Verbal: I did 30 points worse than on my practice test.  I think this is just chance.  Reasoning skills or no, a lot of it simply comes down to vocabulary, and I just happened to be offered more words that I knew in rehearsal than I did on opening night.  I made educated guesses at the others and guessed wrong.  No biggie because it’s a small difference.

Quantitative: I suspect this was something of a fluke. Like, I made REALLY lucky guesses.  Plus, a friend who had taken the GRE told me that the first 5 questions count the most towards your score, and I recall those being pretty easy for me.  My guesses were all educated ones- even if it was one of my few very very fast “OMG I’m behind schedule and I don’t know this one, just say anything” clicks, even those were considered.  Eg, “It looks like the answer to this triangle problem is probably one of the ones that contain a square root,” or “Well I don’t know what a number with an exclamation point after it means, but I’m sure it’s a really big number!!”  (You use an exclamation point when you want to augment something, right?)  And I do think I benefited from taking time to check my work, while inversely, the speed with which I had to answer the remaining questions forced me to use every test-taking strategy in the proverbial book.  That said, if I took the test again without further preparation, I expect I might do slightly better on verbal, but significantly worse on math.  LUCK.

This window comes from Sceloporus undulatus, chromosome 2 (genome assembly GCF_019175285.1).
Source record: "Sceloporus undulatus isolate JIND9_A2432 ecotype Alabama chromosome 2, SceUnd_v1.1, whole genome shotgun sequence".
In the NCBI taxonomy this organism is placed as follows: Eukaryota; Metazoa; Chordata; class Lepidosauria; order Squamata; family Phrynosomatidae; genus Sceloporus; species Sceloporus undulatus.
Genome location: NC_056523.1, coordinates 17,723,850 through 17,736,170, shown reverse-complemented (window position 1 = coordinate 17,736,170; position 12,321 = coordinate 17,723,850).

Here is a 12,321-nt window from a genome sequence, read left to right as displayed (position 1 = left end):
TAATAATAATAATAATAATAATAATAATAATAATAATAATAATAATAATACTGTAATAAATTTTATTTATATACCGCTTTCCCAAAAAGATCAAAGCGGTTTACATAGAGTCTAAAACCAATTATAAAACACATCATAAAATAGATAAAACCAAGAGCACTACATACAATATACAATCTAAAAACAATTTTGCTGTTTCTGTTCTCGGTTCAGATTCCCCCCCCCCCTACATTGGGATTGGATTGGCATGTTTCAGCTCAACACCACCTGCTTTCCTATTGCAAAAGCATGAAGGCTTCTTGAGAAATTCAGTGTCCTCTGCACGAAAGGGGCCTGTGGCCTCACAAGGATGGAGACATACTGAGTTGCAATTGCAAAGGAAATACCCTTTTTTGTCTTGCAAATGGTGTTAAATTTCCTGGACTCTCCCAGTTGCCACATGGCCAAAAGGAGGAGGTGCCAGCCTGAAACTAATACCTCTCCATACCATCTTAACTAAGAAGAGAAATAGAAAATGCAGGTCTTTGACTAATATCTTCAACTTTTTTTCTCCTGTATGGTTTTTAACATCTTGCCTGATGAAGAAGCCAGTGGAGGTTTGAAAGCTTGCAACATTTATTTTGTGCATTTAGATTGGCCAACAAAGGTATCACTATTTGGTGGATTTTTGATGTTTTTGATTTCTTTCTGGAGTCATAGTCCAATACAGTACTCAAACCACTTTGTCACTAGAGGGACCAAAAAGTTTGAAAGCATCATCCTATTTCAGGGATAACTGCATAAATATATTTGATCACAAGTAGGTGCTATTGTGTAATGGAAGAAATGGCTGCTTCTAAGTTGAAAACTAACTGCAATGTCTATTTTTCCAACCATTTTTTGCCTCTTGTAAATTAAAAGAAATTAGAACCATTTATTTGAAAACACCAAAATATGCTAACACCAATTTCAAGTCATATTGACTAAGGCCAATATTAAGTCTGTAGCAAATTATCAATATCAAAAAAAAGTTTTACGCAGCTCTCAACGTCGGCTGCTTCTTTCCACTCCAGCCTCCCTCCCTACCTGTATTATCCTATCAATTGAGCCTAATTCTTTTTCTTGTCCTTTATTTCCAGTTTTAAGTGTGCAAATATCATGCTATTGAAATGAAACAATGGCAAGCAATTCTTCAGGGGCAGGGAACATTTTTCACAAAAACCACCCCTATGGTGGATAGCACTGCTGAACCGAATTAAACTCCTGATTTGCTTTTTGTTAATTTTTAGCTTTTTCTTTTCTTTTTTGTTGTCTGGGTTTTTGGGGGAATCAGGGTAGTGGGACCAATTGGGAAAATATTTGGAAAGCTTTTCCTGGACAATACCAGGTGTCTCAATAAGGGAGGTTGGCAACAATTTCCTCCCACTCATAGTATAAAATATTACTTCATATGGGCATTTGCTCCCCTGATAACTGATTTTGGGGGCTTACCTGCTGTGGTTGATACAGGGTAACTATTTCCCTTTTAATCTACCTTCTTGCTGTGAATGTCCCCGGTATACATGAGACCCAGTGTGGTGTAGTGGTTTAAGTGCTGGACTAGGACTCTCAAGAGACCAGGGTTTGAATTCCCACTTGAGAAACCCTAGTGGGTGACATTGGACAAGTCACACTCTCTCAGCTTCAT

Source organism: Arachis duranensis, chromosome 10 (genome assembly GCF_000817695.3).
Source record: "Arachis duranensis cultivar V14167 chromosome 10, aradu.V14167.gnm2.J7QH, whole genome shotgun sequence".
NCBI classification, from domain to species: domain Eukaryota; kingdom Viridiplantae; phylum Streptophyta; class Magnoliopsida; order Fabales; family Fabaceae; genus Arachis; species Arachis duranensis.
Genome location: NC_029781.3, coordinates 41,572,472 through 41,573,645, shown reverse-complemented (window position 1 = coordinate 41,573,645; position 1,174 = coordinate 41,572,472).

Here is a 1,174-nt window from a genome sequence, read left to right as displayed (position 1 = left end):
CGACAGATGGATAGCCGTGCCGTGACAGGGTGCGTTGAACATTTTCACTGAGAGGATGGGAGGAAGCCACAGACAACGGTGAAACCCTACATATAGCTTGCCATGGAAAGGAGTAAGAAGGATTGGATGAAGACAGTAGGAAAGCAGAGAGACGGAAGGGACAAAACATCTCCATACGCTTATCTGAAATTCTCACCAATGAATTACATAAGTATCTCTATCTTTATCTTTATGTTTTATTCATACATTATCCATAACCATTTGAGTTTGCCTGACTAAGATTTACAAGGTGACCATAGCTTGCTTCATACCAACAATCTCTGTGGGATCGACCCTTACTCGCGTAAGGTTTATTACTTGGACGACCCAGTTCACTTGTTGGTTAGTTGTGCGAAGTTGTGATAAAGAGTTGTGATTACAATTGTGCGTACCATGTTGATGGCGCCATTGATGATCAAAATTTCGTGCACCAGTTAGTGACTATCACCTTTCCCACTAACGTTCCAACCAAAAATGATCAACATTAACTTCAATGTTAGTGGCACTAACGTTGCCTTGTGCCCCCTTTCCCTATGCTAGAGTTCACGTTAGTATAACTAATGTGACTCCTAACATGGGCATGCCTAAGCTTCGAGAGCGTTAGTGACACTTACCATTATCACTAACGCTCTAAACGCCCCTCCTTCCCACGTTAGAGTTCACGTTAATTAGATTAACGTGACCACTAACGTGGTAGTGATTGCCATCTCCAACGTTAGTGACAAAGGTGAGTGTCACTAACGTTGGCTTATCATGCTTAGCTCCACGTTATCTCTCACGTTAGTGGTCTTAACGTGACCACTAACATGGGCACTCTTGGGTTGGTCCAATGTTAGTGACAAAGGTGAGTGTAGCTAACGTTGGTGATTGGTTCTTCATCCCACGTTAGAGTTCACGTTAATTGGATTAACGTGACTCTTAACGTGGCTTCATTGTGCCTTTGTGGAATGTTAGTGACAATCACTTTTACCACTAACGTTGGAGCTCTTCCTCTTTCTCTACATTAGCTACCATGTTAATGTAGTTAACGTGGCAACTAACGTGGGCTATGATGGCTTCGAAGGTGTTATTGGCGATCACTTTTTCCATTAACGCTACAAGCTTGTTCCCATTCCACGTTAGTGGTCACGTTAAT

Analytical: essays have to be read by an actual person (I think they are graded by both a person and a computer), so it takes awhile to get those scores back.  Probably within the next week though.  I feel really good about it except my first essay being not a 5-paragraph essay, which I think will hurt me, even though they were long paragraphs and I used flashcard words.

Well that ended up being long, but I just wanted to share my experience! I take a sense of adventure in all kinds of new activities, however dull they might sound to other people.:)


  1. When should I start applying for scholarships…I’m a junior in high school? scholarships for high school juniors 2011 | Scholarships and Grants said,

    […] My GRE adventure. « Not Just Another Pretty Voice […]

  2. tt said,

    Wonderful blog. I’m sure you got great percentile in essay evaluation